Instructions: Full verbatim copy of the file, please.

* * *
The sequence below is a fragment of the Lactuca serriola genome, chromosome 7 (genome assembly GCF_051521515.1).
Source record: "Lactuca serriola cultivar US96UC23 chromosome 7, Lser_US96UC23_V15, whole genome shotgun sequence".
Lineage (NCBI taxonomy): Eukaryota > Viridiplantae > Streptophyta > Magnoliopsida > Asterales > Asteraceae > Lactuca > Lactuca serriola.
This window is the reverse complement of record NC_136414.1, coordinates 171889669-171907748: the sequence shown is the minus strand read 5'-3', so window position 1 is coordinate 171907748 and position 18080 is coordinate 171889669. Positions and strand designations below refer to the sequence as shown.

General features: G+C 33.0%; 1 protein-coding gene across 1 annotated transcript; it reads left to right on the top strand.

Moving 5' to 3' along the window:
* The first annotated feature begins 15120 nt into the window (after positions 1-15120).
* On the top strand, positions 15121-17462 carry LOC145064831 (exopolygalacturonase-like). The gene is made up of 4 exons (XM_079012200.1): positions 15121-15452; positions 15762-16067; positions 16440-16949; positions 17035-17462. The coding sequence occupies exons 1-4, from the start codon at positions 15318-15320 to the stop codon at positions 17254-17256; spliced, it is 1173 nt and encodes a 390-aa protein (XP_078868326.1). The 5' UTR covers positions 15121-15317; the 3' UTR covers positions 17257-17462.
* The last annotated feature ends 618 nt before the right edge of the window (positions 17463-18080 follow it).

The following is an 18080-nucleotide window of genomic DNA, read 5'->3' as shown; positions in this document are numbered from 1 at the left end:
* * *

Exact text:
The sequence below is a fragment of the Lactuca serriola genome, chromosome 7 (genome assembly GCF_051521515.1).
Source record: "Lactuca serriola cultivar US96UC23 chromosome 7, Lser_US96UC23_V15, whole genome shotgun sequence".
Lineage (NCBI taxonomy): Eukaryota > Viridiplantae > Streptophyta > Magnoliopsida > Asterales > Asteraceae > Lactuca > Lactuca serriola.
This window is the reverse complement of record NC_136414.1, coordinates 171889669-171907748: the sequence shown is the minus strand read 5'-3', so window position 1 is coordinate 171907748 and position 18080 is coordinate 171889669. Positions and strand designations below refer to the sequence as shown.

General features: G+C 33.0%; 1 protein-coding gene across 1 annotated transcript; it reads left to right on the top strand.

Moving 5' to 3' along the window:
* The first annotated feature begins 15120 nt into the window (after positions 1-15120).
* On the top strand, positions 15121-17462 carry LOC145064831 (exopolygalacturonase-like). The gene is made up of 4 exons (XM_079012200.1): positions 15121-15452; positions 15762-16067; positions 16440-16949; positions 17035-17462. The coding sequence occupies exons 1-4, from the start codon at positions 15318-15320 to the stop codon at positions 17254-17256; spliced, it is 1173 nt and encodes a 390-aa protein (XP_078868326.1). The 5' UTR covers positions 15121-15317; the 3' UTR covers positions 17257-17462.
* The last annotated feature ends 618 nt before the right edge of the window (positions 17463-18080 follow it).

The following is an 18080-nucleotide window of genomic DNA, read 5'->3' as shown; positions in this document are numbered from 1 at the left end: